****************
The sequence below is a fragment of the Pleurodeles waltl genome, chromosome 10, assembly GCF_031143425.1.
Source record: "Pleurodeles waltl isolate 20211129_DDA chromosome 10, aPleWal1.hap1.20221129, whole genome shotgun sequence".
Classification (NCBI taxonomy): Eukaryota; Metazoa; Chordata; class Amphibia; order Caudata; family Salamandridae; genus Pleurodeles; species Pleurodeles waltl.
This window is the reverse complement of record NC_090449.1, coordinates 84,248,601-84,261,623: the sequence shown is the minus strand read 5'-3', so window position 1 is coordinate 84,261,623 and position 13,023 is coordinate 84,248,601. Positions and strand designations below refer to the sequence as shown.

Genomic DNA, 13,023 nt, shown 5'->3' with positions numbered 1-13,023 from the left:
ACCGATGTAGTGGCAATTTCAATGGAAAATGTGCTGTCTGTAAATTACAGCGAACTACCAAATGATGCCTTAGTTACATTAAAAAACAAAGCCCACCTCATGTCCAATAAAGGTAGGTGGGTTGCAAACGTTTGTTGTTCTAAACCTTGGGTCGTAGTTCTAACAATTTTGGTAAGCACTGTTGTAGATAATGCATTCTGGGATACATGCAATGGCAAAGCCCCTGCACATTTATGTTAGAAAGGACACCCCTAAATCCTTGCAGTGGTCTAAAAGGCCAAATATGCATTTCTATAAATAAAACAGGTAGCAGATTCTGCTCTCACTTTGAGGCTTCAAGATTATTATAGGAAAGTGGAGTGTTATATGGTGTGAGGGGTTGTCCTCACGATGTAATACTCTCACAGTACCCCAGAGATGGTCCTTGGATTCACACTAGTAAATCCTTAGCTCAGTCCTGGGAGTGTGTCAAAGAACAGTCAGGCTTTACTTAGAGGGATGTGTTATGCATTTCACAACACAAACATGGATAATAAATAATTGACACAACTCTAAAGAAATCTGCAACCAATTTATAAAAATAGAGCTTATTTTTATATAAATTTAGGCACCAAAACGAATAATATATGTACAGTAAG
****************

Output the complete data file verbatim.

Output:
The sequence below is a fragment of the Pleurodeles waltl genome, chromosome 10, assembly GCF_031143425.1.
Source record: "Pleurodeles waltl isolate 20211129_DDA chromosome 10, aPleWal1.hap1.20221129, whole genome shotgun sequence".
Classification (NCBI taxonomy): Eukaryota; Metazoa; Chordata; class Amphibia; order Caudata; family Salamandridae; genus Pleurodeles; species Pleurodeles waltl.
This window is the reverse complement of record NC_090449.1, coordinates 84,248,601-84,261,623: the sequence shown is the minus strand read 5'-3', so window position 1 is coordinate 84,261,623 and position 13,023 is coordinate 84,248,601. Positions and strand designations below refer to the sequence as shown.

Genomic DNA, 13,023 nt, shown 5'->3' with positions numbered 1-13,023 from the left:
ACCGATGTAGTGGCAATTTCAATGGAAAATGTGCTGTCTGTAAATTACAGCGAACTACCAAATGATGCCTTAGTTACATTAAAAAACAAAGCCCACCTCATGTCCAATAAAGGTAGGTGGGTTGCAAACGTTTGTTGTTCTAAACCTTGGGTCGTAGTTCTAACAATTTTGGTAAGCACTGTTGTAGATAATGCATTCTGGGATACATGCAATGGCAAAGCCCCTGCACATTTATGTTAGAAAGGACACCCCTAAATCCTTGCAGTGGTCTAAAAGGCCAAATATGCATTTCTATAAATAAAACAGGTAGCAGATTCTGCTCTCACTTTGAGGCTTCAAGATTATTATAGGAAAGTGGAGTGTTATATGGTGTGAGGGGTTGTCCTCACGATGTAATACTCTCACAGTACCCCAGAGATGGTCCTTGGATTCACACTAGTAAATCCTTAGCTCAGTCCTGGGAGTGTGTCAAAGAACAGTCAGGCTTTACTTAGAGGGATGTGTTATGCATTTCACAACACAAACATGGATAATAAATAATTGACACAACTCTAAAGAAATCTGCAACCAATTTATAAAAATAGAGCTTATTTTTATATAAATTTAGGCACCAAAACGAATAATATATGTACAGTAAG